This makes the maxim seem a little ambiguous, which is no good. One isolated at-bat on Saturday night after a 4-pitch walk to Yovani Gallardo - the pitcher - returns the brain to its comfort zone:


That's better.


Maxim: Pitching to Mike Stanton never works.

We covered this one last June. The Brewers haven't had to deal with Mike Stanton yet, but other teams have. This past Saturday, the Phillies pitched to Mike Stanton. It didn't work.


The caption on the video says this traveled 470 feet. I think there may have been a mistake with the decimal point. But the Phillies had a three run lead and no one on base, so this doesn't hurt too badly. On paper. However, when he represents the tying run it's probably a good idea to not throw him a pitch like this one:


You know you've hit a ball hard when the third basemen ducks and the thing lands 20 rows back. A classic in-his-prime Rickie Weeks kind of home run. Before injuries and the inevitable death march of time stifled his legendary bat speed. If you look closely, you can see a spark of electricity jumping from Stanton's wrists.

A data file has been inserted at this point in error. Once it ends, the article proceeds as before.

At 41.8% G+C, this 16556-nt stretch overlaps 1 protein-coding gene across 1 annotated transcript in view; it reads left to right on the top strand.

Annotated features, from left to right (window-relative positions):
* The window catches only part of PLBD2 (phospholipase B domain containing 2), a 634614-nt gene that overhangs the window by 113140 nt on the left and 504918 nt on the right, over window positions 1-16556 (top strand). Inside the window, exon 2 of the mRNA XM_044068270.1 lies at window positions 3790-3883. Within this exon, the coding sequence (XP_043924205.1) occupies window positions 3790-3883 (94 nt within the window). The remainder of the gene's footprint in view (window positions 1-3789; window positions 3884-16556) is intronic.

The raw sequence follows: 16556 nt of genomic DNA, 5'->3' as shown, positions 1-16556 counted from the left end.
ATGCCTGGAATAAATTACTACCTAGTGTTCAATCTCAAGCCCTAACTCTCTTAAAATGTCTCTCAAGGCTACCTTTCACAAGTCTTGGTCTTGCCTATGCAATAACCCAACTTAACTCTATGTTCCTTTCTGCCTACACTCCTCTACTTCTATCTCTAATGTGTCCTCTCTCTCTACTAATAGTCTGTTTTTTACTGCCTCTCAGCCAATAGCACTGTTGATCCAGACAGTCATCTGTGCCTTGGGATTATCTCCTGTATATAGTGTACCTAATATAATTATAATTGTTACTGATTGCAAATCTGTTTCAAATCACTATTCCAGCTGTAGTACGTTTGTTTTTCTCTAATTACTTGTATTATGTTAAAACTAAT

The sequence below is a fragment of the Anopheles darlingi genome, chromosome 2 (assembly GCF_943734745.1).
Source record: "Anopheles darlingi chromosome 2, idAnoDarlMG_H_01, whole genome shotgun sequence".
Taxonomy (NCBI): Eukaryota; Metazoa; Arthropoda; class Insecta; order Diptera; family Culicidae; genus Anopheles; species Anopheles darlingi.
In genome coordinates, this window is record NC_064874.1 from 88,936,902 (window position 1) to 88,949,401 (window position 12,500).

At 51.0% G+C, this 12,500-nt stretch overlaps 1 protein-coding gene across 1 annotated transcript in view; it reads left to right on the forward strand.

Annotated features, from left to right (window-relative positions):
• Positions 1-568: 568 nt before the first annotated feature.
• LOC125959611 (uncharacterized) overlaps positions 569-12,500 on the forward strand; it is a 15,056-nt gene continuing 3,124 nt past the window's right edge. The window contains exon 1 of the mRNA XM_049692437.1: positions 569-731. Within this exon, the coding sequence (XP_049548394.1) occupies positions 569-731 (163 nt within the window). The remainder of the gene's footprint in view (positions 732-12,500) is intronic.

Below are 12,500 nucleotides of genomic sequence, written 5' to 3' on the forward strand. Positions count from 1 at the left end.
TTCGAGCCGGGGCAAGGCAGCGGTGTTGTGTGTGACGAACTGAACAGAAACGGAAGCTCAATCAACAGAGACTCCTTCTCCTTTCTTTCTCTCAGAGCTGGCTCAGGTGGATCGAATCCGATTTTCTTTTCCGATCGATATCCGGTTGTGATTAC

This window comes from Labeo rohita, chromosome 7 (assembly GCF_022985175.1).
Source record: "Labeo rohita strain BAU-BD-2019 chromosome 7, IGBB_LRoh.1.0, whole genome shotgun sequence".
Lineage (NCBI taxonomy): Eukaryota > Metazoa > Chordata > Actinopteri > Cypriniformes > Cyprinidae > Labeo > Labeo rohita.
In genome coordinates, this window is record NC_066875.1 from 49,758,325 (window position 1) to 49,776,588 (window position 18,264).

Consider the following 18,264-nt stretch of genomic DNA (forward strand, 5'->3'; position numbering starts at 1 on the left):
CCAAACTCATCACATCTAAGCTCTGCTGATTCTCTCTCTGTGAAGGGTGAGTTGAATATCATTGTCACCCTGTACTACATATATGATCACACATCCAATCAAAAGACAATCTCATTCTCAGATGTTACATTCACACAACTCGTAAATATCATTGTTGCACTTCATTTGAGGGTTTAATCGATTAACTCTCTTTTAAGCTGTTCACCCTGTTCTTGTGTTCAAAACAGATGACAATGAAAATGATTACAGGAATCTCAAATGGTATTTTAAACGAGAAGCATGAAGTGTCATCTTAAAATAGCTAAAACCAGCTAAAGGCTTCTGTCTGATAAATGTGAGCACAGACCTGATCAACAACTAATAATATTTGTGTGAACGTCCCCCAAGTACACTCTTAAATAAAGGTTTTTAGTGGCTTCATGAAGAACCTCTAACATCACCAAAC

More proof that energy cannot be created, only transferred.


Maxim: Brewers pitching prospects always crash and burn.

Usually this is a long process, highlighted by injuries or repeated attempts to suck talent out of someone that just doesn't exist. It is deflating and miserably depressing.

In Wily Peralta's case, it took a different form:




If you have any maxims in mind, post in the comments and I'll add them to the master list. So I can selectively choose them when they become relevant - for further virtuous analysis.